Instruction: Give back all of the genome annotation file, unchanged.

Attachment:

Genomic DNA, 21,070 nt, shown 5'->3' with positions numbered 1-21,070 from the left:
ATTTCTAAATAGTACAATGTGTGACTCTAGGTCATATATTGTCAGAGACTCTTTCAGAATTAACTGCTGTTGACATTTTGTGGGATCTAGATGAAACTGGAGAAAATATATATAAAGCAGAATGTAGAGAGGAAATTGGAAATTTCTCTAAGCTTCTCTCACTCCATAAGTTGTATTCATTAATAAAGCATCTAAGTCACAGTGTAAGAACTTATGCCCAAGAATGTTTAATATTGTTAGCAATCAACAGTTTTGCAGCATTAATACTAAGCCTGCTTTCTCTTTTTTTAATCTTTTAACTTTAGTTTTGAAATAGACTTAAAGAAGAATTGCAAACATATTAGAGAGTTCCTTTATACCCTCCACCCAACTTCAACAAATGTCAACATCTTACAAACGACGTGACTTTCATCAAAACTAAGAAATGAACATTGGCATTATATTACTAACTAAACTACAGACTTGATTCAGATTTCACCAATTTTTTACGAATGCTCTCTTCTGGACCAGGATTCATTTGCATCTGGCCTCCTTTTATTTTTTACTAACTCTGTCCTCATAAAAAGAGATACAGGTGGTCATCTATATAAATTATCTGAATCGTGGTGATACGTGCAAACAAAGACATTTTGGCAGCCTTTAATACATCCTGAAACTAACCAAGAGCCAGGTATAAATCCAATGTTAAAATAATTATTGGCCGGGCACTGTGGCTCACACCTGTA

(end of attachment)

Genomic DNA, 21,070 nt, shown 5'->3' with positions numbered 1-21,070 from the left:
ATTTCTAAATAGTACAATGTGTGACTCTAGGTCATATATTGTCAGAGACTCTTTCAGAATTAACTGCTGTTGACATTTTGTGGGATCTAGATGAAACTGGAGAAAATATATATAAAGCAGAATGTAGAGAGGAAATTGGAAATTTCTCTAAGCTTCTCTCACTCCATAAGTTGTATTCATTAATAAAGCATCTAAGTCACAGTGTAAGAACTTATGCCCAAGAATGTTTAATATTGTTAGCAATCAACAGTTTTGCAGCATTAATACTAAGCCTGCTTTCTCTTTTTTTAATCTTTTAACTTTAGTTTTGAAATAGACTTAAAGAAGAATTGCAAACATATTAGAGAGTTCCTTTATACCCTCCACCCAACTTCAACAAATGTCAACATCTTACAAACGACGTGACTTTCATCAAAACTAAGAAATGAACATTGGCATTATATTACTAACTAAACTACAGACTTGATTCAGATTTCACCAATTTTTTACGAATGCTCTCTTCTGGACCAGGATTCATTTGCATCTGGCCTCCTTTTATTTTTTACTAACTCTGTCCTCATAAAAAGAGATACAGGTGGTCATCTATATAAATTATCTGAATCGTGGTGATACGTGCAAACAAAGACATTTTGGCAGCCTTTAATACATCCTGAAACTAACCAAGAGCCAGGTATAAATCCAATGTTAAAATAATTATTGGCCGGGCACTGTGGCTCACACCTGTA